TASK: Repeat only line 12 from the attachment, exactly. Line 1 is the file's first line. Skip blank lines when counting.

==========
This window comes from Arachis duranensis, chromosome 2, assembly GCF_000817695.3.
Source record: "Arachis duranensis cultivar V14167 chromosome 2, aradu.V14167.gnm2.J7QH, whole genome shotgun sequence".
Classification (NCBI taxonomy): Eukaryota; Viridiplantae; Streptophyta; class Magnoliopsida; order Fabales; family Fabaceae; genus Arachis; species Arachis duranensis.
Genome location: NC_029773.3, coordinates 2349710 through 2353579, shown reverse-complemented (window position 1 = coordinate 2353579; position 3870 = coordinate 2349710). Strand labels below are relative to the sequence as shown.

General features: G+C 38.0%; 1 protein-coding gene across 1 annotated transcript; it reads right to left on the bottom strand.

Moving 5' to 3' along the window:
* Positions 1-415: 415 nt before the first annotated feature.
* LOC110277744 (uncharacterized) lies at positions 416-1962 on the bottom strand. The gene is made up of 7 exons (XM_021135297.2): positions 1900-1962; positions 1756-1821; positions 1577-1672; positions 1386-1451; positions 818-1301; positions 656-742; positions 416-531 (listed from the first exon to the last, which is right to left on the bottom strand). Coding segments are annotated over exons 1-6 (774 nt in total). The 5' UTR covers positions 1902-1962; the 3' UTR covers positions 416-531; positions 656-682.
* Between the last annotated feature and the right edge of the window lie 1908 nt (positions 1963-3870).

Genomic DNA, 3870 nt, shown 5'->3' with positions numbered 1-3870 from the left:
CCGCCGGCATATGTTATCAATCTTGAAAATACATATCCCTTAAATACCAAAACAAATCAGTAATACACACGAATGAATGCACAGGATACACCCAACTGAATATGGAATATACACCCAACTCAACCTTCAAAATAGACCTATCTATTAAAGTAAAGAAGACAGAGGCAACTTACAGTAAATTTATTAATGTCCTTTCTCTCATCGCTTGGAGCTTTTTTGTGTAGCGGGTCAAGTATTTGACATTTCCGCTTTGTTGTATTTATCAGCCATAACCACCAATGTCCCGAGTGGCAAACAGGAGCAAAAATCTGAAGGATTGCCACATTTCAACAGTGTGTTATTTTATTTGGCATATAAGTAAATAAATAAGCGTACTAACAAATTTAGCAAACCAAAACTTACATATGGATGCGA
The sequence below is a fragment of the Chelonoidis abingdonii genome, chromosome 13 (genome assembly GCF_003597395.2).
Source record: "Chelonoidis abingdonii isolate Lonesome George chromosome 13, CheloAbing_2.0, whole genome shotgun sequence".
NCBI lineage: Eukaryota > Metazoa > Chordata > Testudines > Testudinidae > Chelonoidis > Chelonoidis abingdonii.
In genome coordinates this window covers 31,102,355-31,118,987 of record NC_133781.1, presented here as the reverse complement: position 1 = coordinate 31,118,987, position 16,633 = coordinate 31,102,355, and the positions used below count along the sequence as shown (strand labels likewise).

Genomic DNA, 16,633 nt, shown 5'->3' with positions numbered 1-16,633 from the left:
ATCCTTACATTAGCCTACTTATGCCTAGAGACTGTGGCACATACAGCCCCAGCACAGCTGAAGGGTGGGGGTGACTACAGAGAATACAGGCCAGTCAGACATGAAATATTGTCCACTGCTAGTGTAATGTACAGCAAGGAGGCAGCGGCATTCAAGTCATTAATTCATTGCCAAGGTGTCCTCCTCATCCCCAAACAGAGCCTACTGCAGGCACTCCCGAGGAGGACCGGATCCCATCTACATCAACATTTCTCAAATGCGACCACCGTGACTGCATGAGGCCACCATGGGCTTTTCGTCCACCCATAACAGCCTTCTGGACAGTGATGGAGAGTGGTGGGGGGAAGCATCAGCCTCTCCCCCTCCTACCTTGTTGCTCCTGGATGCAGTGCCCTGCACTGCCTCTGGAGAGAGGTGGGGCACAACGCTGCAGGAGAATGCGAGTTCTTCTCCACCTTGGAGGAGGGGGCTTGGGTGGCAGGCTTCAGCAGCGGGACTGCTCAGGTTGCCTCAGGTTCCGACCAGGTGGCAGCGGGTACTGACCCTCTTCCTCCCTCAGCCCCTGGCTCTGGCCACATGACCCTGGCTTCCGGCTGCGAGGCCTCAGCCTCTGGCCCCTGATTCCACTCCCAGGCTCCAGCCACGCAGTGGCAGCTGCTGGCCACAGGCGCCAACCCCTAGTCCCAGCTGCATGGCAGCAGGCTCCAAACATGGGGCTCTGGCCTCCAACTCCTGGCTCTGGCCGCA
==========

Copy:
The sequence below is a fragment of the Chelonoidis abingdonii genome, chromosome 13 (genome assembly GCF_003597395.2).